Our eyes work as "live cameras" for the brain,
gathering up and processing images far better than any high-tech device.
Everybody understand the value of vision. Eyesight accounts for about 75 percent of our total perception, it is the most important way we experience life. But as with our other senses: smelling, hearing, tasting and touching, we sometimes take seeing for granted, not realizing that proper eye care, including regular professional examinations, is the key to long term good vision. Let's have a closer look at our eyes and how they work, common vision problems, and wearing corrective lenses in general.
Housed in a sphere smaller than a ping-pong ball, the eye is a complete optical system that transforms light into the images we see. Our eyes work as "live cameras" for the brain, gathering up and processing images far better than any high-tech device.
Because the eye is so complex, defects are bound to occur. It is estimated that as many as 90 percent of us have at least slightly imperfect eyesight. About 60 percent of us need corrective lenses part, if not all of the time. Only a few enjoy perfect vision.
The human eye is an opaque ball with a transparent bulge providing a clear "window" at its front side.
The eye is about an inch in diameter and weighs just a quarter of an ounce.
Within the eye is an intricate arrangement of tissues, fluids, nerves and cells.
The clear, dome-shaped "front window" of the eye.
The cornea is a lens that bends (refracts) light rays as they pass through and accounts for about 70 percent of the eye's total focusing power.
The "white of the eye."
Along with the cornea, it forms a tough protective coating.
The sclera continues back over the optic nerve to join with the outer covering of the brain.
The doughnut-shaped ring of pigmented tissue that determines an eye's color.
The iris opens and closes to control the amount of entering light.
The pupil is the hole in the center of the iris that appears black.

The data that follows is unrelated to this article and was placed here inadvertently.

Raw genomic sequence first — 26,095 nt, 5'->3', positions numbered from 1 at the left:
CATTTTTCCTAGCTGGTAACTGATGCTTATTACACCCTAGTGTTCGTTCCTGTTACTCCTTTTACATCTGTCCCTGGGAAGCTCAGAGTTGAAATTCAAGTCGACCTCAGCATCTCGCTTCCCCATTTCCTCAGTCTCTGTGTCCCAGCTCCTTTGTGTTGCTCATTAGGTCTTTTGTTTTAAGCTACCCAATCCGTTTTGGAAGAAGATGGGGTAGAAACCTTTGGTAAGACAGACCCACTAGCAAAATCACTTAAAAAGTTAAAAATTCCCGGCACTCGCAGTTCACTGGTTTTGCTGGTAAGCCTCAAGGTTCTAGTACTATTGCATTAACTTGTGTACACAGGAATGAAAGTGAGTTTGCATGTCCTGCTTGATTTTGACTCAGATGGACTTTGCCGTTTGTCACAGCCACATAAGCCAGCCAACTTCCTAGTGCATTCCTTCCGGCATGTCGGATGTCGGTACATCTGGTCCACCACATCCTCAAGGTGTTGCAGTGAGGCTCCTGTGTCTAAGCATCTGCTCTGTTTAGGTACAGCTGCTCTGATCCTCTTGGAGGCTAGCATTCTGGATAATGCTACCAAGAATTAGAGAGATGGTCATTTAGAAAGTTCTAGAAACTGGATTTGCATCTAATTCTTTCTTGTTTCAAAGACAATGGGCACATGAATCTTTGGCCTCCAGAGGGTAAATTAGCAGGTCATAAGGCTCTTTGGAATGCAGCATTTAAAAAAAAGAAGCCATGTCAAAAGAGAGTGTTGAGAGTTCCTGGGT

In dim light, the iris enlarges the pupil, increasing the amount of light entering the eye and improving vision.
In bright light, the iris reduces the pupil's size to decrease entering light and avoid eye damage.
The pupil looks black because it is very dark inside, almost no light is reflected back out.
The transparent tissue that acts like a magnifying glass behind the pupil.
The crystalline lens flexes when we want to look at something close-up, providing about 30 percent of the eye’s total focusing power.
The growth and hardening of the lens causes it to lose its flexibility over time, which is why people over 45 usually need bifocal contacts or glasses, or reading glasses.
The membrane lining the inside of the eyelids and the sclera (white part of the eye).
It firmly attaches the eyeball to the eyelid and eye socket, but it is flexible enough to permit us to move our eyes up and down and side to side.
The conjunctiva protects the eye from foreign particles and some viruses and bacteria.
The watery fluid filling the space behind the cornea and forward of the crystalline lens.
Its main function is to provide nutrients to the front portion of the eyeball.
The layer of light-sensitive nerve cells lining much of the inside of the eyeball.
The retina contains receptor cells called rods and cones that convert light into electrochemical impulses sent to the brain.
Rods aid vision in dim light, while cones help with color perception.
The area in the middle of the retina responsible for distinguishing fine details and colors.
At its center is the fovea, a tiny pit containing the highest concentration of cones and providing the ultimate focal point for the optical system.
The "conduit" of nerve fibers that carries impulses from the retina to the brain.
The optic nerve is derived from optic stalks during the seventh week of development and is composed of retinal ganglion cell axons and glial cells.
In humans, the optic nerve extends from the optic disc to the optic chiasm and continues as the optic tract to the lateral geniculate nucleus, pretectal nuclei, and superior colliculus.
The clear, jelly-like substance filling the otherwise empty space behind the crystalline lens.
It serves primarily to keep the retina pressed against the inside wall of the eyeball.
The middle layer of the eyeball’s casing, positioned between the sclera and retina.
It supplies most of the retina’s nourishment and has one of the highest blood flows in the body.
The extension of the choroid, connecting with the iris.
It produces the aqueous humor and contains the muscle system that controls the flexing of the crystalline lens.
The ciliary body is connected to the lens by fine fibers called zonules.